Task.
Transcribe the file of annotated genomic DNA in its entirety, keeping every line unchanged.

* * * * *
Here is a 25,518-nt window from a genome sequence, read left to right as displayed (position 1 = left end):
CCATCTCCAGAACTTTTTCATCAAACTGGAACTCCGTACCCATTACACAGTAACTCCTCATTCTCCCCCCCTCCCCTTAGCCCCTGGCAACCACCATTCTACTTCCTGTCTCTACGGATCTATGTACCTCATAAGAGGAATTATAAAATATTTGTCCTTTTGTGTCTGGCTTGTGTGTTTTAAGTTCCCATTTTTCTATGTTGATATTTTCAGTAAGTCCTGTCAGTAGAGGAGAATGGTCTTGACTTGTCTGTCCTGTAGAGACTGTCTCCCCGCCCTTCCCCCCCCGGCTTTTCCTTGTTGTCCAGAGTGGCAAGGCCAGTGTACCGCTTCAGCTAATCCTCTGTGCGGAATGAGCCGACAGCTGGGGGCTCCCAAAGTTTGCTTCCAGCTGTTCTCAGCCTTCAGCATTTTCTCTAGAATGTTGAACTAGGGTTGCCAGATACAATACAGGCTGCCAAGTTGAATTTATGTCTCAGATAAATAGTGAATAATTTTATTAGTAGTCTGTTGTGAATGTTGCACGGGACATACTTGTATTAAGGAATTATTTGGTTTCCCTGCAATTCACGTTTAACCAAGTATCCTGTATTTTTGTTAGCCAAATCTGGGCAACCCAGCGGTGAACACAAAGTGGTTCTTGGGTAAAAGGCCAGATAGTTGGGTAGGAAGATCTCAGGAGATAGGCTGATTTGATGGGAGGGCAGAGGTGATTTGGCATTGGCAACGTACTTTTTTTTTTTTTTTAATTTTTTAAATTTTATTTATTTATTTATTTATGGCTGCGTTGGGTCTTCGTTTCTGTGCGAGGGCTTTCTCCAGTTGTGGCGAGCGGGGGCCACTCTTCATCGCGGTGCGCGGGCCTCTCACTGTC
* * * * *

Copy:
Here is a 25,518-nt window from a genome sequence, read left to right as displayed (position 1 = left end):
CCATCTCCAGAACTTTTTCATCAAACTGGAACTCCGTACCCATTACACAGTAACTCCTCATTCTCCCCCCCTCCCCTTAGCCCCTGGCAACCACCATTCTACTTCCTGTCTCTACGGATCTATGTACCTCATAAGAGGAATTATAAAATATTTGTCCTTTTGTGTCTGGCTTGTGTGTTTTAAGTTCCCATTTTTCTATGTTGATATTTTCAGTAAGTCCTGTCAGTAGAGGAGAATGGTCTTGACTTGTCTGTCCTGTAGAGACTGTCTCCCCGCCCTTCCCCCCCCGGCTTTTCCTTGTTGTCCAGAGTGGCAAGGCCAGTGTACCGCTTCAGCTAATCCTCTGTGCGGAATGAGCCGACAGCTGGGGGCTCCCAAAGTTTGCTTCCAGCTGTTCTCAGCCTTCAGCATTTTCTCTAGAATGTTGAACTAGGGTTGCCAGATACAATACAGGCTGCCAAGTTGAATTTATGTCTCAGATAAATAGTGAATAATTTTATTAGTAGTCTGTTGTGAATGTTGCACGGGACATACTTGTATTAAGGAATTATTTGGTTTCCCTGCAATTCACGTTTAACCAAGTATCCTGTATTTTTGTTAGCCAAATCTGGGCAACCCAGCGGTGAACACAAAGTGGTTCTTGGGTAAAAGGCCAGATAGTTGGGTAGGAAGATCTCAGGAGATAGGCTGATTTGATGGGAGGGCAGAGGTGATTTGGCATTGGCAACGTACTTTTTTTTTTTTTTTAATTTTTTAAATTTTATTTATTTATTTATTTATGGCTGCGTTGGGTCTTCGTTTCTGTGCGAGGGCTTTCTCCAGTTGTGGCGAGCGGGGGCCACTCTTCATCGCGGTGCGCGGGCCTCTCACTGTC